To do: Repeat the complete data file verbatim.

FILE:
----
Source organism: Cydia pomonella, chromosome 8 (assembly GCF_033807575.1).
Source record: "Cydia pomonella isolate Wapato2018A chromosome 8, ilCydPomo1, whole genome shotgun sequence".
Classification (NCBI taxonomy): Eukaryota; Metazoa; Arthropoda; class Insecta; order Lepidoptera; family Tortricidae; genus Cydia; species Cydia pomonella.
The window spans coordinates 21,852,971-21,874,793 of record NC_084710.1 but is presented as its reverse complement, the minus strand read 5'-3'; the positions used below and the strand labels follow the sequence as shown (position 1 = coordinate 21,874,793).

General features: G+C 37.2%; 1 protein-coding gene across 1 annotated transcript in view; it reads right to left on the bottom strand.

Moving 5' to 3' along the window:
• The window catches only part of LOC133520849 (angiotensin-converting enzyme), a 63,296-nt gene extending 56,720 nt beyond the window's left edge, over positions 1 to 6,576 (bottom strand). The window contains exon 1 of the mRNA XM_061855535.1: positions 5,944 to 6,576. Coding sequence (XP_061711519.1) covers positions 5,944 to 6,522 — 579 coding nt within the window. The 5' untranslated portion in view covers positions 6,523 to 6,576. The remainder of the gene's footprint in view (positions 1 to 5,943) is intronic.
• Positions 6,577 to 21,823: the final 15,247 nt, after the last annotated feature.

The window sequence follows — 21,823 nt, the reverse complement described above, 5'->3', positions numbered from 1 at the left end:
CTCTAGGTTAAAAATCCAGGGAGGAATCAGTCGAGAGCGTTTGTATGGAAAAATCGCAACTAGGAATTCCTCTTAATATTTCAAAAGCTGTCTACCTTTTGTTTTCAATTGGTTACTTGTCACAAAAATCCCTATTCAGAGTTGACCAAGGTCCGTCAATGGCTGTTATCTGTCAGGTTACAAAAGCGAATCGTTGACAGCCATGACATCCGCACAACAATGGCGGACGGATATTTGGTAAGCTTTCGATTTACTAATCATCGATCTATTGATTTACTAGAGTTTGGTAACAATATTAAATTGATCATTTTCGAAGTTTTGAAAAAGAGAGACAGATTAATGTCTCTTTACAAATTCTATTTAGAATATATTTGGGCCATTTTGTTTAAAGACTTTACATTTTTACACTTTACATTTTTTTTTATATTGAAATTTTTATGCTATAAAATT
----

Source organism: Cydia pomonella, chromosome 8 (assembly GCF_033807575.1).
Source record: "Cydia pomonella isolate Wapato2018A chromosome 8, ilCydPomo1, whole genome shotgun sequence".
Classification (NCBI taxonomy): Eukaryota; Metazoa; Arthropoda; class Insecta; order Lepidoptera; family Tortricidae; genus Cydia; species Cydia pomonella.
The window spans coordinates 21,852,971-21,874,793 of record NC_084710.1 but is presented as its reverse complement, the minus strand read 5'-3'; the positions used below and the strand labels follow the sequence as shown (position 1 = coordinate 21,874,793).

General features: G+C 37.2%; 1 protein-coding gene across 1 annotated transcript in view; it reads right to left on the bottom strand.

Moving 5' to 3' along the window:
• The window catches only part of LOC133520849 (angiotensin-converting enzyme), a 63,296-nt gene extending 56,720 nt beyond the window's left edge, over positions 1 to 6,576 (bottom strand). The window contains exon 1 of the mRNA XM_061855535.1: positions 5,944 to 6,576. Coding sequence (XP_061711519.1) covers positions 5,944 to 6,522 — 579 coding nt within the window. The 5' untranslated portion in view covers positions 6,523 to 6,576. The remainder of the gene's footprint in view (positions 1 to 5,943) is intronic.
• Positions 6,577 to 21,823: the final 15,247 nt, after the last annotated feature.

The window sequence follows — 21,823 nt, the reverse complement described above, 5'->3', positions numbered from 1 at the left end:
CTCTAGGTTAAAAATCCAGGGAGGAATCAGTCGAGAGCGTTTGTATGGAAAAATCGCAACTAGGAATTCCTCTTAATATTTCAAAAGCTGTCTACCTTTTGTTTTCAATTGGTTACTTGTCACAAAAATCCCTATTCAGAGTTGACCAAGGTCCGTCAATGGCTGTTATCTGTCAGGTTACAAAAGCGAATCGTTGACAGCCATGACATCCGCACAACAATGGCGGACGGATATTTGGTAAGCTTTCGATTTACTAATCATCGATCTATTGATTTACTAGAGTTTGGTAACAATATTAAATTGATCATTTTCGAAGTTTTGAAAAAGAGAGACAGATTAATGTCTCTTTACAAATTCTATTTAGAATATATTTGGGCCATTTTGTTTAAAGACTTTACATTTTTACACTTTACATTTTTTTTTATATTGAAATTTTTATGCTATAAAATT